Staff find different roles “challenging” but “an honour”
The third wave of the pandemic has created a surge of severely sick COVID patients in Hamilton and across the province. Hamilton Health Sciences (HHS) is caring for our community and for COVID patients from other areas.
In order to take care of the overwhelming number of patients who need intensive care, including help with breathing, HHS continues to convert areas of the hospital to treat them. So far, HHS has opened 38 new intensive care unit (ICU) beds which require teams of highly trained doctors, nurses, respiratory therapists and other staff to provide care.
A debt of gratitude
More than 230 staff have answered the call to leave their regular positions, their teams, and their patients, to temporarily work in other areas of the hospital where they are needed most.
“We are so grateful to our staff for their continued readiness to adapt to this ever-changing environment and to care for our patients where they are needed,” says Leslie Gillies, interim vice president of community medicine and population health.
Here are just some of the individuals who are taking on new responsibilities and caring for patients in new ways.
“It’s an honour to work alongside them”
Jacki Longmire has been caring for cancer patients for eight years at Juravinski Hospital and Cancer Centre, first as a health care aide and then as a nurse.
When she saw there was a call for volunteers to work in the ICU, she says she was motivated by two factors:
“I deeply respect ICU nurses for their highly specialized knowledge and skills. It’s an honour to work alongside them and gain perspective and knowledge that I may apply to my own practice,” she says.
“I also feel an obligation to assist in whatever way I can. Just like everyone else, I am exhausted by the implications that COVID-19 has placed on society as a whole. I’m not comfortable sitting back and watching others put out the flames, especially when it comes to fellow nurses.”
“I became a nurse to help people”
Veronica Raposo has never worked with adult patients. She has never worked in critical care. Normally, she works as a pediatric nurse at McMaster Children’s Hospital.
While she was nervous about her new assignment at the Juravinski Hospital, justifying it was simple.
“At the end of the day, I became a nurse to help people,” she says. “I’m so happy to do that in any way I can during my time in the ICU.”
She is looking at this time as an opportunity to learn new skills.
“It’s nice to feel valuable and an asset to a team that is stretched so thin”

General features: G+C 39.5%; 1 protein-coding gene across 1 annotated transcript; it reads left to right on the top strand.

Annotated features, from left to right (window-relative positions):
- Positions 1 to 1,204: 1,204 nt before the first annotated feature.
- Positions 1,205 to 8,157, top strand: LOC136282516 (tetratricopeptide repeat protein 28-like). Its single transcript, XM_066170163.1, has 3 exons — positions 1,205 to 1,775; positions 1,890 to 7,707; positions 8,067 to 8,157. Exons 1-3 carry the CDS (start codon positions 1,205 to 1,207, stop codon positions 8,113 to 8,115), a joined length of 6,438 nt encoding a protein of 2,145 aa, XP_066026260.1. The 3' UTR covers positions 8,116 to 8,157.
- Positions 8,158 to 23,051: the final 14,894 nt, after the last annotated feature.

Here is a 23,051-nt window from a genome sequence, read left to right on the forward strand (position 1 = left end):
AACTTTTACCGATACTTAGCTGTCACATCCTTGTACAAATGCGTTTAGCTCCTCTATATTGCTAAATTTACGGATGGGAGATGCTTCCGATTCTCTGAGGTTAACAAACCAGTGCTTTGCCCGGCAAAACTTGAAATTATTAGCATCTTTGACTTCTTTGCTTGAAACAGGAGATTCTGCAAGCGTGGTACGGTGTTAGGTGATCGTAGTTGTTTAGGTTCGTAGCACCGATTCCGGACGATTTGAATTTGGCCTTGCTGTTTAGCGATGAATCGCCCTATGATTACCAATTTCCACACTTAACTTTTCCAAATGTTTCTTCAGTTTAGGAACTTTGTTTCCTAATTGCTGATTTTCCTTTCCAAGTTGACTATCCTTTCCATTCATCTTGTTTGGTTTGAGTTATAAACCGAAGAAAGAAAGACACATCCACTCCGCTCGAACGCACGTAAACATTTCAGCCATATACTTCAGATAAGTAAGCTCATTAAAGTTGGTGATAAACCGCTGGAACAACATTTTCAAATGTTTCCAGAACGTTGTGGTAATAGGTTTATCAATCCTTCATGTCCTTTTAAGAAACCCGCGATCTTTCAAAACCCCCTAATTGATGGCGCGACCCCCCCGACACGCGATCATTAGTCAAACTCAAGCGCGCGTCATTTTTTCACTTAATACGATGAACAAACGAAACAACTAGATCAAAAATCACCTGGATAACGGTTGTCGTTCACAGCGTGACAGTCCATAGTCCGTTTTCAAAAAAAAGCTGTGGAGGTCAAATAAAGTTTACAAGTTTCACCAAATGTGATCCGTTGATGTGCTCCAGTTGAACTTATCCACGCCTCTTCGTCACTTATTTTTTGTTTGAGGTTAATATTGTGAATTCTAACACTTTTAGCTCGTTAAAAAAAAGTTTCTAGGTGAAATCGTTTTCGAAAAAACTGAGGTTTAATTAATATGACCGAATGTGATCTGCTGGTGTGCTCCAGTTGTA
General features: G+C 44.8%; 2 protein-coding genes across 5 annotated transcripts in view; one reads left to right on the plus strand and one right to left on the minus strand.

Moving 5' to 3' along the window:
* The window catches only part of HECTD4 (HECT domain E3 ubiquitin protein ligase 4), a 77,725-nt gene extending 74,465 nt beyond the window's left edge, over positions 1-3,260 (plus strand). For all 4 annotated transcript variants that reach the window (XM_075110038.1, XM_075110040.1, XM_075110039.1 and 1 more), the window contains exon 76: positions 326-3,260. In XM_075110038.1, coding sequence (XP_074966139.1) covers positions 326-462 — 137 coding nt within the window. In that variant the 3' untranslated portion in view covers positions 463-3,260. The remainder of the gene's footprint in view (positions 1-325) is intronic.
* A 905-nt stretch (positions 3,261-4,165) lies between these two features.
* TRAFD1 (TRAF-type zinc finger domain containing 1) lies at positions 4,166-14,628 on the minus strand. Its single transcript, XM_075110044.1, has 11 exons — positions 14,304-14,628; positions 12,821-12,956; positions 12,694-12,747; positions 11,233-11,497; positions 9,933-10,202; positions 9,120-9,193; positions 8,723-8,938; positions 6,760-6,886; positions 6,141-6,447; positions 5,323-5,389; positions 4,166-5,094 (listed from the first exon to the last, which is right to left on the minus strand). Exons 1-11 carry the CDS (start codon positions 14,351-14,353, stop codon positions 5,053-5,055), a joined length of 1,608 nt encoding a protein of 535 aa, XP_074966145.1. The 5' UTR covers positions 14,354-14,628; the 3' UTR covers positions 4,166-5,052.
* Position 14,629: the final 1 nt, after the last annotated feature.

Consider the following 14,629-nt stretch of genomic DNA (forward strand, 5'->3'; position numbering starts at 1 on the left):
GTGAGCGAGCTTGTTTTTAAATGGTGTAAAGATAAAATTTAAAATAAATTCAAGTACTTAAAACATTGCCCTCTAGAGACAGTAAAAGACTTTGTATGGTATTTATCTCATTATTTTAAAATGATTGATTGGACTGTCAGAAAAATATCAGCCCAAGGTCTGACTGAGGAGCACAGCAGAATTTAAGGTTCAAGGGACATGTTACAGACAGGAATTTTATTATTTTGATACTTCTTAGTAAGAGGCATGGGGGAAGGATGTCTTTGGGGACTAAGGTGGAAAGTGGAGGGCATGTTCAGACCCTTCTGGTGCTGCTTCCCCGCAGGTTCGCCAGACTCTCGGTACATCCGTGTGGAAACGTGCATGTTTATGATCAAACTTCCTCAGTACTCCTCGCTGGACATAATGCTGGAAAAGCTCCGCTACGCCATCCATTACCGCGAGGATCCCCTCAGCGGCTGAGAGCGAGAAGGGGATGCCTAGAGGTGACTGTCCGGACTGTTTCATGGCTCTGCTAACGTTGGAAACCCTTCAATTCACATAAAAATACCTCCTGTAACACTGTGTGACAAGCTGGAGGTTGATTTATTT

Respiratory therapist (RT) Doris Franklin has worked at HHS for almost 30 years. When HHS made the difficult decision to temporarily close the operating rooms at West Lincoln Memorial Hospital to redeploy staff for the COVID surge, Franklin shifted to support Juravinski Hospital’s ICU, in one of the designated regional COVID-19 hospitals.
“It’s nice to feel valuable and an asset to a team that is stretched so thin,” she says. “It’s an honour to work with such sick patients and be able to use my skill set during the pandemic while bringing awareness to my profession.”
Every area of the hospital is affected
When staff move to the ICU, others are needed to backfill some roles like a domino effect. Not everyone has the qualifications for critical care but many have been redeployed to other areas that are now short-staffed.
To cope, some areas are ramping down services, while others are managing in other ways, with team-based models of care and virtual care.
In all areas of the hospital, managers, clinical educators, the HHS resilience team, and co-workers are all supporting one another, providing leadership, practical tools and information, and a shoulder to lean on.
“It’s only my first day here and I already feel the intensity”
Nurse Vivian Wei Li has been redeployed to an acute medicine unit from her regular position in the regional rehabilitation centre caring for patients undergoing spinal cord injury rehabilitation.
“It’s only my first day here and I already feel the intensity and the heavy workload,” she says. “It’s challenging.”
A message from staff on the front-lines
On behalf of many staff who have been tirelessly fighting this pandemic, nurse Longmire has an important message:
“I pray every day for an end to this and that people will follow public health directions,” she says. “It is increasingly frustrating when met with individuals who don’t take this seriously. It’s caused a great deal of strain on everyone. We need everyone’s help to make it go away, so we can all get back to our families and friends.”